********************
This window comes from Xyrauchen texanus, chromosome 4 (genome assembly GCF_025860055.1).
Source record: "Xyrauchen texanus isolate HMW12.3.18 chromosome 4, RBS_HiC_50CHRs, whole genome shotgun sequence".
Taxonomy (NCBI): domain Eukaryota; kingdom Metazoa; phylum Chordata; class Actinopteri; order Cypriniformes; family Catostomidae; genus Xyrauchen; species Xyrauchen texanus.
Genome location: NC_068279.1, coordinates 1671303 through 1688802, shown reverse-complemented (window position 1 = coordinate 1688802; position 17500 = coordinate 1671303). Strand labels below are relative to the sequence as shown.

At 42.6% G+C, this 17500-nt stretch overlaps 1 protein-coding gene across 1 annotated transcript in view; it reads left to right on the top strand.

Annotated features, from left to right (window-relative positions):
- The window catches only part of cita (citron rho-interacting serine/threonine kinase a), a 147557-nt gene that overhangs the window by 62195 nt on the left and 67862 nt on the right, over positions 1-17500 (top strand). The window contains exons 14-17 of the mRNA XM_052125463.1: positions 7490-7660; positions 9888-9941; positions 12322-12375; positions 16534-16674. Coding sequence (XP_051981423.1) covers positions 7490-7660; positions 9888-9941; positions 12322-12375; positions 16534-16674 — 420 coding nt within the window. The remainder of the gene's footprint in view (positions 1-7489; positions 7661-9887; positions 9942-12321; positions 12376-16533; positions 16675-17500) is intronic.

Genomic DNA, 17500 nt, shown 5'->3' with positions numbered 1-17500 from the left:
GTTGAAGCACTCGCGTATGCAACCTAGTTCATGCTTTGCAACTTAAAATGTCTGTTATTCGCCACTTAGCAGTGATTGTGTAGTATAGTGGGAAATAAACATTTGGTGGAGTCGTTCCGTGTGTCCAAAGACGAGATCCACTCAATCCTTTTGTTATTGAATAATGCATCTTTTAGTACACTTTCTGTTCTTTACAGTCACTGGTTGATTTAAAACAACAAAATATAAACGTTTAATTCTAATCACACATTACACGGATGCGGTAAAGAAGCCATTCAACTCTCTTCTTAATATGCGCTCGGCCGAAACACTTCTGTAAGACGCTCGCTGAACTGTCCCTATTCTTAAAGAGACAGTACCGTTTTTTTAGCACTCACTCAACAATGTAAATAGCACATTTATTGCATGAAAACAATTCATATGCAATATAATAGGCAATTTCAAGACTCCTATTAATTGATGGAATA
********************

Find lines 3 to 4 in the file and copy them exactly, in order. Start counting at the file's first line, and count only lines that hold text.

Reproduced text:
Taxonomy (NCBI): domain Eukaryota; kingdom Metazoa; phylum Chordata; class Actinopteri; order Cypriniformes; family Catostomidae; genus Xyrauchen; species Xyrauchen texanus.
Genome location: NC_068279.1, coordinates 1671303 through 1688802, shown reverse-complemented (window position 1 = coordinate 1688802; position 17500 = coordinate 1671303). Strand labels below are relative to the sequence as shown.